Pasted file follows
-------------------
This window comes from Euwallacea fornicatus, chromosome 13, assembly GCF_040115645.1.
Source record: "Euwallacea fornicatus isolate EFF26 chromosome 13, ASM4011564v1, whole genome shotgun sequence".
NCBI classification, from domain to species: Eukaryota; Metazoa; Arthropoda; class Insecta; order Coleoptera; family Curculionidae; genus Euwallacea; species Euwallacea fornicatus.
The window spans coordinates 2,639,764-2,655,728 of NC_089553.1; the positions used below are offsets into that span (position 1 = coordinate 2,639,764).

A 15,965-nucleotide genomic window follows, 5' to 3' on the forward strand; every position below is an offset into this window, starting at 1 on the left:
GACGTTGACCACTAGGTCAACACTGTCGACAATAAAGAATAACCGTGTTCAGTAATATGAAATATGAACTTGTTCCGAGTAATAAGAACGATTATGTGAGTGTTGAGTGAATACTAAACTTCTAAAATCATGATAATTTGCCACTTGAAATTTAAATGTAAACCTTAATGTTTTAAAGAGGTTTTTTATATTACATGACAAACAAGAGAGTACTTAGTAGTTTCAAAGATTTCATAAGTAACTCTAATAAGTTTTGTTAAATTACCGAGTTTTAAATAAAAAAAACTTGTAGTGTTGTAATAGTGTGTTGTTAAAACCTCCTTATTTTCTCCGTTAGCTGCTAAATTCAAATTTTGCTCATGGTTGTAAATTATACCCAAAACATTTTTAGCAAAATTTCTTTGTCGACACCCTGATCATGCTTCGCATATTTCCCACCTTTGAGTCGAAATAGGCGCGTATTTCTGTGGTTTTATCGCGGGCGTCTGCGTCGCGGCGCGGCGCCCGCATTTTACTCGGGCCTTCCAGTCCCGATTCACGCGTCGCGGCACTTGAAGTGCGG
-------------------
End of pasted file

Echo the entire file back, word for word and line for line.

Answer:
This window comes from Euwallacea fornicatus, chromosome 13, assembly GCF_040115645.1.
Source record: "Euwallacea fornicatus isolate EFF26 chromosome 13, ASM4011564v1, whole genome shotgun sequence".
NCBI classification, from domain to species: Eukaryota; Metazoa; Arthropoda; class Insecta; order Coleoptera; family Curculionidae; genus Euwallacea; species Euwallacea fornicatus.
The window spans coordinates 2,639,764-2,655,728 of NC_089553.1; the positions used below are offsets into that span (position 1 = coordinate 2,639,764).

A 15,965-nucleotide genomic window follows, 5' to 3' on the forward strand; every position below is an offset into this window, starting at 1 on the left:
GACGTTGACCACTAGGTCAACACTGTCGACAATAAAGAATAACCGTGTTCAGTAATATGAAATATGAACTTGTTCCGAGTAATAAGAACGATTATGTGAGTGTTGAGTGAATACTAAACTTCTAAAATCATGATAATTTGCCACTTGAAATTTAAATGTAAACCTTAATGTTTTAAAGAGGTTTTTTATATTACATGACAAACAAGAGAGTACTTAGTAGTTTCAAAGATTTCATAAGTAACTCTAATAAGTTTTGTTAAATTACCGAGTTTTAAATAAAAAAAACTTGTAGTGTTGTAATAGTGTGTTGTTAAAACCTCCTTATTTTCTCCGTTAGCTGCTAAATTCAAATTTTGCTCATGGTTGTAAATTATACCCAAAACATTTTTAGCAAAATTTCTTTGTCGACACCCTGATCATGCTTCGCATATTTCCCACCTTTGAGTCGAAATAGGCGCGTATTTCTGTGGTTTTATCGCGGGCGTCTGCGTCGCGGCGCGGCGCCCGCATTTTACTCGGGCCTTCCAGTCCCGATTCACGCGTCGCGGCACTTGAAGTGCGG